Population is aging around the globe and HTN is the most common chronic disease [25] with many vascular changes of aging preceding the inception of disease itself.[5] It occurs at relatively younger age group,[2] leading to various cardiovascular complications which are preventable by lifestyle modifications. This becomes even significant with the concept that cardiovascular aging determines lifespan of an individual.[26] Cardiovascular diseases and its correlates have enormous economic and health burden to the society and strategies are needed to prevent and repair damaged arteries to decrease HTN and related targeted end-organ damage.[5] Urban Asian adults have are known to have escalation of cardiovascular risk factors by the age 30–39 years and intervention should focus on these individuals.[27] Positive family history for chronic diseases is amenable to direct therapeutic intervention yet it remains important for risk stratification [7] as evidenced by our study highlighting early cardiovascular aging with risk of positive family history. There is complex interaction between genetic, environmental, and abnormal behavioral factors [28] in FDRs of HT which can be targeted for prevention. A recent study [29] has shown that cardiovascular risk factors are significantly higher in prediabetic than normal FDRs of diabetics with age group same as our study. This and our results further hint to a potential of research in this direction for possible preventive measures such as lifestyle modifications. Early identification of cardiovascular aging and arterial dysfunction provides a window for early intervention. Along with blood pressure screening, one may also measure central hemodynamics and arterial stiffness parameter by PWA to further consolidate prognosis in HTs and risk stratification in those at risk like individuals belonging to a family with HTN.

There were few limitations of the study. First, the cross-sectional nature requires a follow-up study for further consolidation of results over time which we intend after 5 years. Second, sample size was not too large and larger sized studies are needed, but considering the targeted small age group, it may be fairly sufficient. Third, simple inquiry about family history and recall bias might ensue [30] but chance is lesser as most participants were medical, paramedical staff, being aware about parental history and HTN. Fourth, results derived by PWA depend on generalized transfer function where brachial blood pressure is not measured invasively and directly. This is of lesser significance as this method is validated against intraoperatively, invasively measured blood pressure.[9]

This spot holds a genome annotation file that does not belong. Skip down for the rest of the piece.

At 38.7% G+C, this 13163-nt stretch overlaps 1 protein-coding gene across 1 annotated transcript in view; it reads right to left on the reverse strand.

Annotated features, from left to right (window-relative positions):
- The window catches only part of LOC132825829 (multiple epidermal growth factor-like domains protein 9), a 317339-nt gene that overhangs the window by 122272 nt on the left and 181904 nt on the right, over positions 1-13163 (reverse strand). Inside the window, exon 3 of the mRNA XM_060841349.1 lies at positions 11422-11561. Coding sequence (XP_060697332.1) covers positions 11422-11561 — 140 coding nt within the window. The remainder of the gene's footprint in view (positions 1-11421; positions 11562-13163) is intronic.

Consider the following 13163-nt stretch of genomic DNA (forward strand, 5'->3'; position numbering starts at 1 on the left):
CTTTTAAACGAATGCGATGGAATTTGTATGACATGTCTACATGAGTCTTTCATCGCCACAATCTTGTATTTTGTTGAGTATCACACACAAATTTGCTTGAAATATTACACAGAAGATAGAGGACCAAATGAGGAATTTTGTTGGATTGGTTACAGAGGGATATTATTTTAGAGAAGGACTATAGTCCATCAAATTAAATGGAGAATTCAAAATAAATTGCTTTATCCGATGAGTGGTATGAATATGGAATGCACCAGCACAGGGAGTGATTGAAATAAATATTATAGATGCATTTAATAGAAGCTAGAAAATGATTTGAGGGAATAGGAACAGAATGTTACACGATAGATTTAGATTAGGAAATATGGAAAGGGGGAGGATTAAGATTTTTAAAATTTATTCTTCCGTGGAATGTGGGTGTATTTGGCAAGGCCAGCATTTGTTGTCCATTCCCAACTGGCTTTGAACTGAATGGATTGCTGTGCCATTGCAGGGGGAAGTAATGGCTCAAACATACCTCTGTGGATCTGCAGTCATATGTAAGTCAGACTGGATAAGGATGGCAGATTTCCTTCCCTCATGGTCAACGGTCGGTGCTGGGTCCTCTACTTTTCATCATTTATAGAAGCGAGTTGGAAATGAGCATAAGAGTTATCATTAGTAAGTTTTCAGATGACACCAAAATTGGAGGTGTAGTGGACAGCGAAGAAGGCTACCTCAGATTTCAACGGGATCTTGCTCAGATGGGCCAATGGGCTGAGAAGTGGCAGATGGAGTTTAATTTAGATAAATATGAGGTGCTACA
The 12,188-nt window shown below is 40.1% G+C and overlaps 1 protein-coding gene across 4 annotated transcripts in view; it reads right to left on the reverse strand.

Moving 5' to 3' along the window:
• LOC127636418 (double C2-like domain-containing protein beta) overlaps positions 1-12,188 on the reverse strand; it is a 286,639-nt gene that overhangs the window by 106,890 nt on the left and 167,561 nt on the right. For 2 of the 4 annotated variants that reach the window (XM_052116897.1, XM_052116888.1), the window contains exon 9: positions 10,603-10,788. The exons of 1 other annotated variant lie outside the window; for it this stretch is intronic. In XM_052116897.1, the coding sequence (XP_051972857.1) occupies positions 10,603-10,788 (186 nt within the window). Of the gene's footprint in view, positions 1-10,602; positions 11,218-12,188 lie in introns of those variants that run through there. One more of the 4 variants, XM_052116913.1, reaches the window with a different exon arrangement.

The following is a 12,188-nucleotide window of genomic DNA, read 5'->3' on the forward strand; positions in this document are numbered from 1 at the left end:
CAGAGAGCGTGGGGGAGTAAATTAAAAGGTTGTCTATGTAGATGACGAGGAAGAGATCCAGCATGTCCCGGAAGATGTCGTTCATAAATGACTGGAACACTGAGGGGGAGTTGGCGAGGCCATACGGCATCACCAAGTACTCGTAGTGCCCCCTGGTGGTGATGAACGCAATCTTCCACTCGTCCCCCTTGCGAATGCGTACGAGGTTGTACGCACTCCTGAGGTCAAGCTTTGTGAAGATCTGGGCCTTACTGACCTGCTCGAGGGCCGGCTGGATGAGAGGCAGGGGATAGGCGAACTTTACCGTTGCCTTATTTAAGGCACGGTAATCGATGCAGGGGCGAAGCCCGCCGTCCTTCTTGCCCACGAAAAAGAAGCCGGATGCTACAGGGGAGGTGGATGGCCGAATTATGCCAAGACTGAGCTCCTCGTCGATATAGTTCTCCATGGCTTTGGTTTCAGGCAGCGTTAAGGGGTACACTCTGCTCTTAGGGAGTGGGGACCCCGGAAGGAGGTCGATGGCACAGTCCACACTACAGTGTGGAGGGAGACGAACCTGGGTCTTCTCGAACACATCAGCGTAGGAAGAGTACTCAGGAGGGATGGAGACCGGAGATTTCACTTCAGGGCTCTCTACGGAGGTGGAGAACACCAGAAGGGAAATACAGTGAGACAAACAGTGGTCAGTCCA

Conclusion Top


Young, nonobese, sedentary FDRs of HTs have an early abnormal cardiovascular profile as compared to matched controls, suggesting progeria, dependent on blood pressure. This suggests risk for incident HTN itself, calls for follow-up study and implementation of primary prevention to retard, if not to cease, its aftermaths likely to come relatively early in future.

Acknowledgments

We are thankful to Department of Physiology of our medical college for providing the facilities available in department; and students and staff of the college for participation in this study.

Financial support and sponsorship

Nil.

Conflicts of interest

There are no conflicts of interest.



 
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[PUBMED]  [Full text]  
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    Figures

  [Figure 1]
 
 
    Tables

  [Table 1], [Table 2], [Table 3]


This article has been cited by
1 Oscillometric pulse wave analysis in newly diagnosed never treated Gujarati hypertensives
JayeshDalpatbhai Solanki,HemantB Mehta,ChinmayJ Shah
Vascular Investigation and Therapy. 2018; 1(2): 62
[Pubmed] | [DOI]